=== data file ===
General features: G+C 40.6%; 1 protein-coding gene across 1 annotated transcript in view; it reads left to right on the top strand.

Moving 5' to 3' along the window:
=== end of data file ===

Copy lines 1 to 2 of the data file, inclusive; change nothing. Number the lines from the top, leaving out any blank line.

General features: G+C 40.6%; 1 protein-coding gene across 1 annotated transcript in view; it reads left to right on the top strand.

Moving 5' to 3' along the window: